“It’s a photo by Sally Mann, the subject is her son. The content seems frightening to me. There is a time when a boy starts the journey of fully separating from his parents. My son, age 11, recently allowed me to treat a tick bite on his most private parts. He had no shame about it and was completely comfortable being nude. However, this will soon change and that change from boy to man is a loss that feels frightening. He’s always going to be my baby.”



2web1027-scary-art-chani-ninnemanCHANI NINNEMAN, actor and director

“My favorite scary art is Orson Welles’ original broadcast of ‘The War of the Worlds.’ Not only is it just a really well-done radio drama and perfect for Halloween, but my favorite part was that it had the power to genuinely scare people. Certainly most people knew that it was fiction, but plenty of people didn’t and they lost their minds. It doesn’t feel like our society can still be affected like that today.”



CATHY PODESZWA, writer and performer

“I’m a real fraidy cat, so I need a gentle scare to give me a nice, spooky feeling. Luckily, there are 1950s sci-fi movies! One that scares me in the best way is ‘Invaders from Mars.’ The movie starts with a thunderstorm and maybe a nightmare — but then people in the town start changing. The acting is surprisingly solid, and much of the creepiness lies in the suggestion of a horror just under the surface. The ending makes me pull the blanket in a little tighter.”


EMMA RUSTAN, who performs as Ingeborg von Agassiz, musician

“Last year out of the blue my younger sister sent me and my other siblings all a copy of Edward Gorey’s ‘The Gashlycrumb Tinies: A Very Gorey Alphabet Book.’ Unless you are slightly demented, it’s not the kind of book you’d read to your 4-year-old at bedtime. The illustrations are dark and dismal, and each letter of the alphabet represents the name of a child who dies by some tragic means. It’s actually kind of funny.”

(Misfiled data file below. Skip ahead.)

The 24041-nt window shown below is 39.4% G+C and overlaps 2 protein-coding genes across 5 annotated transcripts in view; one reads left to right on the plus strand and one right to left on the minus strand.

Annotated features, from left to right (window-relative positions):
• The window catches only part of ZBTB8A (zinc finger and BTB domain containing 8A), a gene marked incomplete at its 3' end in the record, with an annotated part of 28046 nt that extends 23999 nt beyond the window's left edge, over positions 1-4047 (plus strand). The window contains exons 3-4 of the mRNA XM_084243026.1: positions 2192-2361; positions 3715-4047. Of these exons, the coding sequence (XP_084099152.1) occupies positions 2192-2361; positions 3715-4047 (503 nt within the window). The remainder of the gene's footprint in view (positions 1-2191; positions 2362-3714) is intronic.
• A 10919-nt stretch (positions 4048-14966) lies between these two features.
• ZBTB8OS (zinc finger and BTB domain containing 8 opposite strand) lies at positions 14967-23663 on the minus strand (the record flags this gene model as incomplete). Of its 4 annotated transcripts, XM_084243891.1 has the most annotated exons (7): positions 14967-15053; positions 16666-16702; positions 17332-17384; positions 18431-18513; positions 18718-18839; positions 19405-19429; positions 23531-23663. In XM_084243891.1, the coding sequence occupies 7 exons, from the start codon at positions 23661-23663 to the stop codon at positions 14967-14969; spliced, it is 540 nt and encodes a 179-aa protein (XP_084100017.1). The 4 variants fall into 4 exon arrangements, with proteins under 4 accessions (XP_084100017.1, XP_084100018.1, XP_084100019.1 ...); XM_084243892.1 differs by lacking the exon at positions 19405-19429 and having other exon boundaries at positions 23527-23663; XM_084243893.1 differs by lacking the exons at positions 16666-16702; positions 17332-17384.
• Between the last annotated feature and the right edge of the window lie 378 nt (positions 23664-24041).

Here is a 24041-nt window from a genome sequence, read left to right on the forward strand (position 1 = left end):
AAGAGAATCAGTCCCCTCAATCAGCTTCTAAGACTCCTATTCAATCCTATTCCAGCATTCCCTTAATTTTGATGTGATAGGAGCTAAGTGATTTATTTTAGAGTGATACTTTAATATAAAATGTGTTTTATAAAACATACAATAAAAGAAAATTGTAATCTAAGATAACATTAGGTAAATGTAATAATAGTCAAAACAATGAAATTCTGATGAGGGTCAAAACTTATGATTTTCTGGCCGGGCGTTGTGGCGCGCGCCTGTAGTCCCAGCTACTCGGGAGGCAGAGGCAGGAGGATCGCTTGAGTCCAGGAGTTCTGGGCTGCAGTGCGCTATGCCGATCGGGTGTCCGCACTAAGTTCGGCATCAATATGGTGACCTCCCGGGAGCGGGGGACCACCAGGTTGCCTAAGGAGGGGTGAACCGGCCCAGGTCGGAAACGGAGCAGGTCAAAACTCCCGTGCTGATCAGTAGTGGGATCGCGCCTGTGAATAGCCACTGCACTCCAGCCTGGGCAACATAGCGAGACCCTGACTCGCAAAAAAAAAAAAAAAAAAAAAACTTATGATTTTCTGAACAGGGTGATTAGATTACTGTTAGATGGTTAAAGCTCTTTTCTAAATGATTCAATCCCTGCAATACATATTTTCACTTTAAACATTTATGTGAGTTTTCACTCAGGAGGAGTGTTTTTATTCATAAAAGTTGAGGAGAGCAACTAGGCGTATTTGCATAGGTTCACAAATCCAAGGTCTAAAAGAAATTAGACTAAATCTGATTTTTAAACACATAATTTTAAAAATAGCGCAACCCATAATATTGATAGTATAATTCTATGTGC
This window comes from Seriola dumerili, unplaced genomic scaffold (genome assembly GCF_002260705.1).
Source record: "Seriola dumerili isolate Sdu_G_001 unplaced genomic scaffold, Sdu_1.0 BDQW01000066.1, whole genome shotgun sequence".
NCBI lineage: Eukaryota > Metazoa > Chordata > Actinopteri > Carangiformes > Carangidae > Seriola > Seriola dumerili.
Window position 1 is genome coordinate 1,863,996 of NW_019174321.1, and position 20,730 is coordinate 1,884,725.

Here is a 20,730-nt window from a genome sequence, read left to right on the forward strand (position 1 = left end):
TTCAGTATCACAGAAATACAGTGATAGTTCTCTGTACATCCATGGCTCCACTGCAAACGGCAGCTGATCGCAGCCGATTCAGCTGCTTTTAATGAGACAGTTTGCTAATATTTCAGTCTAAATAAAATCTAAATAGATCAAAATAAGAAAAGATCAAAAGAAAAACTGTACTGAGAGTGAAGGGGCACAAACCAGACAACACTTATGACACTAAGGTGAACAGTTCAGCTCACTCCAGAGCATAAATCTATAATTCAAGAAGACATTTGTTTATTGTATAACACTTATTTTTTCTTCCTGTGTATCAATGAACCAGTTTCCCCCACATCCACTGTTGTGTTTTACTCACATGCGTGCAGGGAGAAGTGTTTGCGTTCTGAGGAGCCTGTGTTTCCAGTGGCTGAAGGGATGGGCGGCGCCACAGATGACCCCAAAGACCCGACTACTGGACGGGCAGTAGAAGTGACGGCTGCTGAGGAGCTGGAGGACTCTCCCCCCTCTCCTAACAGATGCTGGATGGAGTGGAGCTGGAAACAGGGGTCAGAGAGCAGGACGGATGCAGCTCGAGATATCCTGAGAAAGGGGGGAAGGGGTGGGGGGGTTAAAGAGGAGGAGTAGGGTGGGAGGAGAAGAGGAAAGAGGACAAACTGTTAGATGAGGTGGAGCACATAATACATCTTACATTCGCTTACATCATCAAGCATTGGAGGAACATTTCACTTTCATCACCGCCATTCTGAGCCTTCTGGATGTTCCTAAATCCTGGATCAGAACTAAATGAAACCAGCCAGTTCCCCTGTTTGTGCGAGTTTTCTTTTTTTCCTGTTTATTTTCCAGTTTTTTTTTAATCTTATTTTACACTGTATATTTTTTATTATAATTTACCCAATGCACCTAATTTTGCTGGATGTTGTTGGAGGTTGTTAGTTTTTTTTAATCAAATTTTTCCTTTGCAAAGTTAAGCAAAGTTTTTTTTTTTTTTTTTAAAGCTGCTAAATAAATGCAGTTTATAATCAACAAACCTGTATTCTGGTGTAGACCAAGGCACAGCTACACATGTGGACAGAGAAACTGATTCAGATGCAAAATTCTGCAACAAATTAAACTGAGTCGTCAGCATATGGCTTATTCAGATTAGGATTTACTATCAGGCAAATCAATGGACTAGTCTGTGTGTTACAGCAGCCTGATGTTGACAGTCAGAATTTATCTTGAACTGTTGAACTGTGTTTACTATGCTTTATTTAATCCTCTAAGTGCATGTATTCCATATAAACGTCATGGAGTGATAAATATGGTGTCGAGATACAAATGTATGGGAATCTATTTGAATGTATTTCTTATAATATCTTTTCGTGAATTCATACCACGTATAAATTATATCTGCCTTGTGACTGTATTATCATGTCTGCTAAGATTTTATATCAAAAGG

“My favorite piece of ‘scary’ art would have to be the 1985 cult classic ‘Return of the Living Dead.’ This movie is the perfect mix of comedy, horror and music. I remember the first time I saw it. I was probably too young to watch it at the time, but it has stuck with me until this day. The tagline from the movie poster was ‘They are back from the grave and ready to party.’ Does it get any better than zombies and ’80s punk music?”


ADAM SWANSON, visual artist

“My favorite piece of scary art is a large painting titled ‘Habeas Corpus’ by Bo Bartlett. The gallows and noose are frightening, some type of scuffle is happening. A lynching is about to happen. A gray, transparent child stands in front, onstage. Perhaps his mother and father are there with him. A ceremony is disrupted. There seem to be a number of truths to this scene, and all of them are terrifying. It’s an ambiguous painting. Just realistic enough to captivate me, but abnormal enough to leave me unsettled.”




“Want to read something short and terrifying? Try the poem ‘Child Beater’ by Ai. It cuts to the core quickly and in a way that only a great poem can. Don’t say I didn’t warn you.”



Written by Christa Lawler as published by the Duluth News Tribune